Over the next two years, reports on its air quality remained grim. The country's air pollution levels reached their highest levels in 2015, after being on rise for the last decade. For the first time, India's air was also found to be more polluted than China's. This year, WHO revealed that the country was home to half of the world's most polluted cities.

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  • Newsmax

    Stephen Hawking: Attitudes on Wealth, Money Threaten Humanity

    Physicist Stephen Hawking warns that money and our attitude toward wealth was a key factor in the outcome of the EU Brexit referendum, but it also is a warning that "envy and isolationism" threaten the future of humanity. The June 23 Brexit vote was down to British attitudes towards wealth and money and that it was time for an "honest" debate about "the role that wealth does and doesn't play in our society," Hawking wrote the U.K. Guardian newspaper. Hawking said he was "sad” about the Brexit result. “But if I've learned one lesson in my life it is to make the best of the hand you are dealt," he wrote. "Now we must learn to live outside the EU, but in order to manage that successfully we need

  • Suspicions Fall on Husband After Wife's Tragic River Death: Part 2
    ABC News Videos

    Suspicions Fall on Husband After Wife's Tragic River Death: Part 2

    Well, this is the autopsy report of Mary Vail. Reporter: Investigative reporter jerry Mitchell has been dredging up a secret that folks here in Lake Charles have been whispering about for half a century. Ruled by the coroner an accidental death, but now it's all being reeled up through the depths of time into the daylight.

  • Australia moving up in the world... literally
    AFP

    Australia moving up in the world... literally

    Australia will adjust its latitude and longitude, a government science body says, to put the vast country into alignment with global navigation satellite systems. The nation's coordinates are currently out by more than a metre, Geoscience Australia says, and the discrepancy could cause major headaches for possible new technologies such as driverless cars which require precise location data. "We have to adjust our lines of latitude and longitude... so that the satellite navigation systems that we all use on our smartphones these days can align with all the digital map information," Geoscience's Dan Jaksa told the Australian Broadcasting Corporation this week.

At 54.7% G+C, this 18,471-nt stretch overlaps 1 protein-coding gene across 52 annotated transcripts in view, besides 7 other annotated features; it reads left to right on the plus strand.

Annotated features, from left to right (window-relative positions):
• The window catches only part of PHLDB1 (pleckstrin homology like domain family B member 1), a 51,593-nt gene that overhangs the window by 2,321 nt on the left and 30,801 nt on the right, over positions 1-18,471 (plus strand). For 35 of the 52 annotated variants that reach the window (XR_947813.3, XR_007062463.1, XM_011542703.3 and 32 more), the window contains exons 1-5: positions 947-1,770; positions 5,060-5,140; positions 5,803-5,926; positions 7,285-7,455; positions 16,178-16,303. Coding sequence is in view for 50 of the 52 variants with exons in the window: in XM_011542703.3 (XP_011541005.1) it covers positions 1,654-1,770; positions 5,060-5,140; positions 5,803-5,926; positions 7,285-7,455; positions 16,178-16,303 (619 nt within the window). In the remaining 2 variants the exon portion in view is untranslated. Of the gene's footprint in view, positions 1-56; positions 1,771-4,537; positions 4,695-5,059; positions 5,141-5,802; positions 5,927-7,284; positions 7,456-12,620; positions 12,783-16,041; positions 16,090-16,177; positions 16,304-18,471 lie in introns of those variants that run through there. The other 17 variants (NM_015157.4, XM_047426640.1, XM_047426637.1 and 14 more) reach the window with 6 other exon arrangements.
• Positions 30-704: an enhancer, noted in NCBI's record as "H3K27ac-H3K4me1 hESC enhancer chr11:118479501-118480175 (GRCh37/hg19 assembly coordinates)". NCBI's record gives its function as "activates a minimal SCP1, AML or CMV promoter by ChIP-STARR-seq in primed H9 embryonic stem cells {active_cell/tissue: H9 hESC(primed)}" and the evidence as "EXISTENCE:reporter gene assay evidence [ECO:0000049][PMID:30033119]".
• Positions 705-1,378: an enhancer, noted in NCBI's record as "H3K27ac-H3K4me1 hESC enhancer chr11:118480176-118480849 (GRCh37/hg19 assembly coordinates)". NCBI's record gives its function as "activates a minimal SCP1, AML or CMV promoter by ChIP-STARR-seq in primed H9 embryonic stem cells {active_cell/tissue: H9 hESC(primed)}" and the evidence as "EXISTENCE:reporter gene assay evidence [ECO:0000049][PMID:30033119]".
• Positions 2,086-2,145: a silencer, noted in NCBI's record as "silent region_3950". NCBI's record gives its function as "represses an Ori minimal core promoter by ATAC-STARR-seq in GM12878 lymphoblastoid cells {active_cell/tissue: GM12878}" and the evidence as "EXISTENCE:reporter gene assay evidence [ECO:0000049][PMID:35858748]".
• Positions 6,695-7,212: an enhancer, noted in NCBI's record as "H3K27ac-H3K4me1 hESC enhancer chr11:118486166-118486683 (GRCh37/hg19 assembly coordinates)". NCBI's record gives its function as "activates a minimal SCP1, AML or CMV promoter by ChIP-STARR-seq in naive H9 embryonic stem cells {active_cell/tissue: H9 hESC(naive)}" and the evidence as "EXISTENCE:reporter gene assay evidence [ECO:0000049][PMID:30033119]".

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  • Scientists are freaking out over this cosmic phenomenon they never thought was possible
    Business Insider

    Scientists are freaking out over this cosmic phenomenon they never thought was possible

    Scientists didn’t think a white dwarf and a red dwarf star system could have such a violent relationship. Video courtesy of NASA, ESO/L. Calçada/University of Warwick, and ESO/Digitized Sky Survey 2/N, Risinger. Follow TI: On Facebook

  • Associated Press

    GMO wheat found in Washington state could affect US trade

    Genetically modified wheat not approved for sale or commercial production in the United States has been found growing in a field in Washington state, agriculture officials said Friday, posing a possible risk to trade with countries concerned about engineered food. The Food and Drug Administration says genetically modified organisms, or GMOs, are safe and little scientific concern exists about the safety of those on the market. On Friday, President Barack Obama signed into law a bill that will require labeling of genetically modified ingredients for the first time.

  • LiveScience.com

    Fungal Disease 'Valley Fever' Is Often Misdiagnosed

    A fungal infection called valley fever, which can cause mild to severe lung problems (including holes in the lungs), is often misdiagnosed because the symptoms can resemble those of the flu or other illness, experts say. The misdiagnoses can lead to unnecessary medications that don't treat the fungal infection, according to new guidelines from the Infectious Diseases Society of America. The guidelines stress that primary care doctors should consider the possibility of valley fever in patients who have pneumonia or continuing flu-like symptoms if they live in or have visited the western or southwestern United States, where the fungus is found naturally in the soil.

  • WWF calls for crack down on 'tiger farms'
    AFP

    WWF calls for crack down on 'tiger farms'